Most of us can barely get through a trip to Wagamamas without feeling the need to Instagram our noodles, so imagine how we’d be if we ever went into outer space?
Thankfully, the few men, women (and machines) who have managed it have proven no less committed to capturing the view outside their cabin windows, even in the days when they had to wait until they got home to develop the shots.
Evidence of this can be found in a breath-taking new exhibition at the Photo Shanghai art fair this week, where over 100 photographs taken during some of the most fruitful expeditions of the 1960s, 70s and 80s are on display.
Titled For All Mankind: Vintage NASA Photographs 1964-1983, the exhibit features 29 years of rare photos – including the ‘Earthrise’ view image taken from Apollo 8, a portrait of Buzz Aldrin (as shot by Neil Armstrong) and the world’s first picture of the Earth taken from the moon in December 1966.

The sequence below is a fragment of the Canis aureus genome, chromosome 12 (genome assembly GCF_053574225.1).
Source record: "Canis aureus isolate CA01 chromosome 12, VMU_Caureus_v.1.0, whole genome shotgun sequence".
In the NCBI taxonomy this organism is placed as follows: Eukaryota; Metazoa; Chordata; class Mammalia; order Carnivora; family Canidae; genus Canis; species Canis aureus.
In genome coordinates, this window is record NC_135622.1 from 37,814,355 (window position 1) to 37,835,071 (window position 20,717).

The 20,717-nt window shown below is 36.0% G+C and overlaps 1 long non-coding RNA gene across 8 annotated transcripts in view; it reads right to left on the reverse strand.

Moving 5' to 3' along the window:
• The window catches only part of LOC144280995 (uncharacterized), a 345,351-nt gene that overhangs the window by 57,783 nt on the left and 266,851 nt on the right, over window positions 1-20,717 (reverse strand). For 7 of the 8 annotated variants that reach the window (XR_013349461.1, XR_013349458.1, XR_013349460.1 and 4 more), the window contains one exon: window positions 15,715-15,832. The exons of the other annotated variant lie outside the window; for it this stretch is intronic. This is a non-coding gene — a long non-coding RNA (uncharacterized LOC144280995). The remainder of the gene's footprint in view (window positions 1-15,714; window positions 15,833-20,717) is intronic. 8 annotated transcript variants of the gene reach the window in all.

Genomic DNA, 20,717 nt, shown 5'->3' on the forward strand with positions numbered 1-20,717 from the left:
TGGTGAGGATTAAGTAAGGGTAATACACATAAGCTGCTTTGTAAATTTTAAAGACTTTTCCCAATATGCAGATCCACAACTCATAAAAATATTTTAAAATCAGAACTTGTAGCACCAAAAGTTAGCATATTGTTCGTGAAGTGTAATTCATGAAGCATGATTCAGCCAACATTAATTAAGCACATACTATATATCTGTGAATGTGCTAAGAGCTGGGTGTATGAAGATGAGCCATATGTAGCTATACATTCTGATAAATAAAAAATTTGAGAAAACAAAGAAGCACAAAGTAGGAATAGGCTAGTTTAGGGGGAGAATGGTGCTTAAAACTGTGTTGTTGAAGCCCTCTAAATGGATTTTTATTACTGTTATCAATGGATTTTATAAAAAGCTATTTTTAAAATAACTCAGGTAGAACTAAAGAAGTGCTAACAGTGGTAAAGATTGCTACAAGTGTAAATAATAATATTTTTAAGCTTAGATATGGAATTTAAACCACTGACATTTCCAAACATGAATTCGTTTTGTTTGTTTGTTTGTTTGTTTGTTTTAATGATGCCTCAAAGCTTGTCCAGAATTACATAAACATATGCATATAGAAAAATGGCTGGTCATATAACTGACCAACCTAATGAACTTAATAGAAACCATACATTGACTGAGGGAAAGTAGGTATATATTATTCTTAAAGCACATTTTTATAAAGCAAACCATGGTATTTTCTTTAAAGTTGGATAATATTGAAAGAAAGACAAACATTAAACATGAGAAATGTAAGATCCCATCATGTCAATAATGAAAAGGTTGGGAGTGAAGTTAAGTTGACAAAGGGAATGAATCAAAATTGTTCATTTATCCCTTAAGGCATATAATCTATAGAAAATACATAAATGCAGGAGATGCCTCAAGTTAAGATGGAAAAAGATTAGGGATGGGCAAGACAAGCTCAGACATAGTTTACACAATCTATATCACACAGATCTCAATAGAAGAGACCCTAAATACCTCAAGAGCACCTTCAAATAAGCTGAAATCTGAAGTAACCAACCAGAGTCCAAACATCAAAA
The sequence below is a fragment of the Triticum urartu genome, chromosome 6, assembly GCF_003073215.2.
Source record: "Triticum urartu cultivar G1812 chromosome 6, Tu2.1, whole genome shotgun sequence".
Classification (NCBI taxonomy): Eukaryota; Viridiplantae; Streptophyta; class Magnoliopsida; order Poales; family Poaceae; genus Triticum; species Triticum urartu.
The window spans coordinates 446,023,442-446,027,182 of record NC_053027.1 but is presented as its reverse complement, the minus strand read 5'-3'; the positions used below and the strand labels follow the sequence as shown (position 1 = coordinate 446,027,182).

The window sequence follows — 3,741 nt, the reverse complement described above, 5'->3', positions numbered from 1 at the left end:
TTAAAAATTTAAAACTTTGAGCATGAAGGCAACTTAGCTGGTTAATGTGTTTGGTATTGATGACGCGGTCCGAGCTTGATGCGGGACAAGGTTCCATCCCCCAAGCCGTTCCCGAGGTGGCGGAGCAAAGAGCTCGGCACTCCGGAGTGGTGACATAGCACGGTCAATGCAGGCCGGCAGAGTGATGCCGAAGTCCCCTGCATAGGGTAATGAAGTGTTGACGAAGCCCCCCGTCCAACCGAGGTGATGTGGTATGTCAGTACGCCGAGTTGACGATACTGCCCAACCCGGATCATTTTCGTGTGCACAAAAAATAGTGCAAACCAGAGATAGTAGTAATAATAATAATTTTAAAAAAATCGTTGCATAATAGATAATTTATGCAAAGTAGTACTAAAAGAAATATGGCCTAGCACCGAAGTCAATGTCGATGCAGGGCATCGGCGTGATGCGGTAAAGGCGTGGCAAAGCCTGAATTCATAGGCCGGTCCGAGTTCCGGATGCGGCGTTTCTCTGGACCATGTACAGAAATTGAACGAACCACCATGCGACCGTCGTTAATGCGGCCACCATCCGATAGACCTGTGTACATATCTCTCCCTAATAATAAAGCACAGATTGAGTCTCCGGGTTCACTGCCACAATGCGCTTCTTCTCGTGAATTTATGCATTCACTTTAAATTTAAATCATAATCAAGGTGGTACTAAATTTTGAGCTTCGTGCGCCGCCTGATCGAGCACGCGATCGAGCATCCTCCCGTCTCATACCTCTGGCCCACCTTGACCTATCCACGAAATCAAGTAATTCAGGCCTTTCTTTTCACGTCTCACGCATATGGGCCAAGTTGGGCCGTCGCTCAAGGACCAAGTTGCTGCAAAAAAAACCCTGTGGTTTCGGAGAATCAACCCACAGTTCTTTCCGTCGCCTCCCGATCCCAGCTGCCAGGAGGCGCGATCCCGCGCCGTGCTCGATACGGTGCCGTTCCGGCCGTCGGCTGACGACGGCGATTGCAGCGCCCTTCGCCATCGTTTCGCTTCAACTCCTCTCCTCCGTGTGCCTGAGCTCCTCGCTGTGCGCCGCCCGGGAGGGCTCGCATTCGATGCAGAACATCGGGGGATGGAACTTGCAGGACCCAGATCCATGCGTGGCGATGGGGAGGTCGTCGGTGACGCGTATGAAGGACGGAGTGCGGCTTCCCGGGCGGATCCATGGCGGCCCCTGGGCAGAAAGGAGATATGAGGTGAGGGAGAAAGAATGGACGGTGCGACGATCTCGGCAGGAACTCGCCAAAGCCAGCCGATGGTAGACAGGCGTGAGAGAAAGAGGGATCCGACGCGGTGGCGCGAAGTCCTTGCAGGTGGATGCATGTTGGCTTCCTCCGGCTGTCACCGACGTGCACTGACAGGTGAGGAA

If you want to see the photos up close, you’ll have to be quick – and more importantly in Shanghai. The exhibit is being held exclusively in the Chinese city over the weekend.
Otherwise, enjoy this gallery of some of the show’s highlights. And share them on Facebook, naturally.
For All Mankind: Vintage NASA Photographs 1964-1983 runs from the 5-7 September at Photo Shanghai, Shanghai Exhibition Centre